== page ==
APDA’s Diversity in Parkinson’s Disease Research Conference 2019

APDA’s Diversity in Parkinson’s Disease Research Conference 2019

Expanding the depth and breadth of PD Research and Care

Historically, PD research has not fully represented the people who live with the disease and has predominantly reflected study of older, Caucasian men. While the research done to date has been tremendously valuable, APDA is eager to expand the research so that it is more inclusive of people of varying ages, sexes, races, and ethnicities. The lack of diversity is not just relevant to PD research. It also applies to access to medical care, programs and services. There are significant disparities when it comes to who is getting the proper care and support needed, and who isn’t.

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APDA convened the first-ever Diversity in Parkinson’s Disease Research Conference on May 17, 2019, to address the unique and urgent needs surrounding PD in diverse and under-served communities. With the support of a grant from the prestigious Patient-Centered Outcomes Research Institute (PCORI), APDA gathered experts to present the current data concerning PD in diverse populations and to spur conversation amongst participants of ways to further our understanding of PD in these populations.

The conference brought together researchers, clinicians, people with PD, care partners, patient advocates, nurses, research coordinators and social workers. Conference participants, representing 15 states, came from academic medicine, community hospitals, pharmaceutical companies, the Veterans Administration, and patient advocacy groups.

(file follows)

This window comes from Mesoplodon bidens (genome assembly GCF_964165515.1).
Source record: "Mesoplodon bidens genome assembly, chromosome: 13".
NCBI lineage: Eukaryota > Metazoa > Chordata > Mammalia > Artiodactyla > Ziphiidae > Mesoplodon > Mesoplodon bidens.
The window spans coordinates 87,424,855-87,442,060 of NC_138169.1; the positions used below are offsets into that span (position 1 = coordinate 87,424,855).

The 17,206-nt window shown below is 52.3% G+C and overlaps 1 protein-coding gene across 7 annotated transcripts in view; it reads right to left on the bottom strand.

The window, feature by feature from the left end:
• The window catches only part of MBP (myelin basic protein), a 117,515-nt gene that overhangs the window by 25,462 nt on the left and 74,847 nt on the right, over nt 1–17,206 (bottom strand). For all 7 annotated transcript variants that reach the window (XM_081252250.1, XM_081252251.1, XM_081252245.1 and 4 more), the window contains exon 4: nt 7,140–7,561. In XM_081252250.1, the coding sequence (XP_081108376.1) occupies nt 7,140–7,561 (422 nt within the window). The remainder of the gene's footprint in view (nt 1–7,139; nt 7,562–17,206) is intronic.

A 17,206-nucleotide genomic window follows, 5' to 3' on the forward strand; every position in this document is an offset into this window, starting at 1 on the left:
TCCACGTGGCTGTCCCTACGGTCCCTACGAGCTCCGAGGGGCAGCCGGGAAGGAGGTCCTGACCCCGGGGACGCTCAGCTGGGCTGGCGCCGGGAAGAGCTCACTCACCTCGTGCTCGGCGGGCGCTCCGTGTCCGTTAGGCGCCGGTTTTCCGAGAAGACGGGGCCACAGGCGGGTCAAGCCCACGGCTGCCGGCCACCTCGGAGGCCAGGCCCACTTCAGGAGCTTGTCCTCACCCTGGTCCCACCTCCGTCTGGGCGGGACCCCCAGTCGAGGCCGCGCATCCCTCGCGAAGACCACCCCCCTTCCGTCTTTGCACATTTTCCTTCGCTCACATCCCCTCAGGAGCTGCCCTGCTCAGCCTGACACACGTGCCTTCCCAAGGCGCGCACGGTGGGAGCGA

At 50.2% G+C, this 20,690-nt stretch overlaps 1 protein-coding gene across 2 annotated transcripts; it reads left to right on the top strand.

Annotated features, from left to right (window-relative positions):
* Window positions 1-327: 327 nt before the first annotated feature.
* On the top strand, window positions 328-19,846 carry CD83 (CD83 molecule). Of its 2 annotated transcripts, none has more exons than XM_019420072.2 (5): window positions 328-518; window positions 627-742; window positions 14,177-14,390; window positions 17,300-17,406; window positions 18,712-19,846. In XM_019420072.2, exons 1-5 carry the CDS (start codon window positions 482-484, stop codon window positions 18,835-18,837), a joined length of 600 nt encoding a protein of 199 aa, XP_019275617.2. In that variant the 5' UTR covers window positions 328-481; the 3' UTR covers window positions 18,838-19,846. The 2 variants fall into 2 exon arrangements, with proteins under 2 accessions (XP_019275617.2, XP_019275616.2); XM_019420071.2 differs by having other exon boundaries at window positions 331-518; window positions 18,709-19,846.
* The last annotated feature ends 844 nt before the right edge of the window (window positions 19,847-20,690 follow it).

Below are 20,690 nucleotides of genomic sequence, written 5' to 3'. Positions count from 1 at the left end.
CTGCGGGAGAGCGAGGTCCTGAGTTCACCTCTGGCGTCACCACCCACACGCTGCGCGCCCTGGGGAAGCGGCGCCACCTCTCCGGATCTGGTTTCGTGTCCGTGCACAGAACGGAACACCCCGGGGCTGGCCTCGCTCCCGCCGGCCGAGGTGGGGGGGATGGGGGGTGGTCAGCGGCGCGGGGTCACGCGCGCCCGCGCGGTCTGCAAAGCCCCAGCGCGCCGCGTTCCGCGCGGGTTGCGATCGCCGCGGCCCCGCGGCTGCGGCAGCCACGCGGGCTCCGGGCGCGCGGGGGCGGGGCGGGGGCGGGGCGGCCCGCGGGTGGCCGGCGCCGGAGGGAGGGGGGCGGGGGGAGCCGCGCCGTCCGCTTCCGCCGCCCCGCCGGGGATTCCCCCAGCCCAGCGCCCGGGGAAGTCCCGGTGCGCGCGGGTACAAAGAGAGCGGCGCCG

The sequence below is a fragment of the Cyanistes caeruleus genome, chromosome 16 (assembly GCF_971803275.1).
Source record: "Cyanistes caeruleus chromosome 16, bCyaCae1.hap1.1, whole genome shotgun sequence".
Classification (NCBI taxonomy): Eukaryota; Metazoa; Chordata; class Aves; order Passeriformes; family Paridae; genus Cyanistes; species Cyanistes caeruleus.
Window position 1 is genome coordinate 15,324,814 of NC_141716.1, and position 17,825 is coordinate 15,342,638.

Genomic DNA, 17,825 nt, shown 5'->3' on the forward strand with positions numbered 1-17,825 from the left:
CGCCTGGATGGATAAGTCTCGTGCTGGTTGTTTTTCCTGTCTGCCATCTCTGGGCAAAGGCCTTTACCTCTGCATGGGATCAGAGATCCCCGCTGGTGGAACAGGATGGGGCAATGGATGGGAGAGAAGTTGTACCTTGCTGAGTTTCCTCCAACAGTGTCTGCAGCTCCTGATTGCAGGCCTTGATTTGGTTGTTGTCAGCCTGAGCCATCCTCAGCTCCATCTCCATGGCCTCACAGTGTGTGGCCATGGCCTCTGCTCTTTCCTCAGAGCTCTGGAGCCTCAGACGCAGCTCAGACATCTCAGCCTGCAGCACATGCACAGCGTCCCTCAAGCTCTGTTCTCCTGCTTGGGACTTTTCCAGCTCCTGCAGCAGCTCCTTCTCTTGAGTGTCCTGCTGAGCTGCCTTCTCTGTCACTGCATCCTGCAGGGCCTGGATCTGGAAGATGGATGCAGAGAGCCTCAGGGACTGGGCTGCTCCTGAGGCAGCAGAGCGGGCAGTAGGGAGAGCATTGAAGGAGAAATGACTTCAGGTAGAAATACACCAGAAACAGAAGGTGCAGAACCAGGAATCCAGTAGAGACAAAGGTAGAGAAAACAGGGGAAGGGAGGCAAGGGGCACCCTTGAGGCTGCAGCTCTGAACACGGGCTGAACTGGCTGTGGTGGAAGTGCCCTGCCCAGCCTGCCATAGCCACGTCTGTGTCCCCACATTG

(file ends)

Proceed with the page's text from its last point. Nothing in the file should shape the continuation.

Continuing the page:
Speakers presented lectures on the health disparities and biological differences between diverse PD populations, addressing topics which included:

1. Disparities in care and outcomes in diverse PD populations

This presentation focused on health disparities that afflict some minority populations and laid out a blueprint of how to overcome these challenges. First the disparities must be detected and measured. Then the reasons for the disparities must be understood and finally programs must be implemented to reduce the disparities.

One example of a disparity that has been detected is: African Americans are referred to deep brain stimulation (DBS) surgery at much lower rates than Caucasians. Now that research has detected that this disparity exists, further research must now be aimed to understand why this disparity exists. Is it because the clinical characteristics of African American patients are different than Caucasians and are less likely to be good DBS candidates? Is physician bias playing a role? Are African American patients referred for surgery but are less willing to undergo it? Once the research postulates the reason or reasons behind the disparity, then programs can be implemented to address the issue and ensure that all people with PD have access to the treatments that are best for them.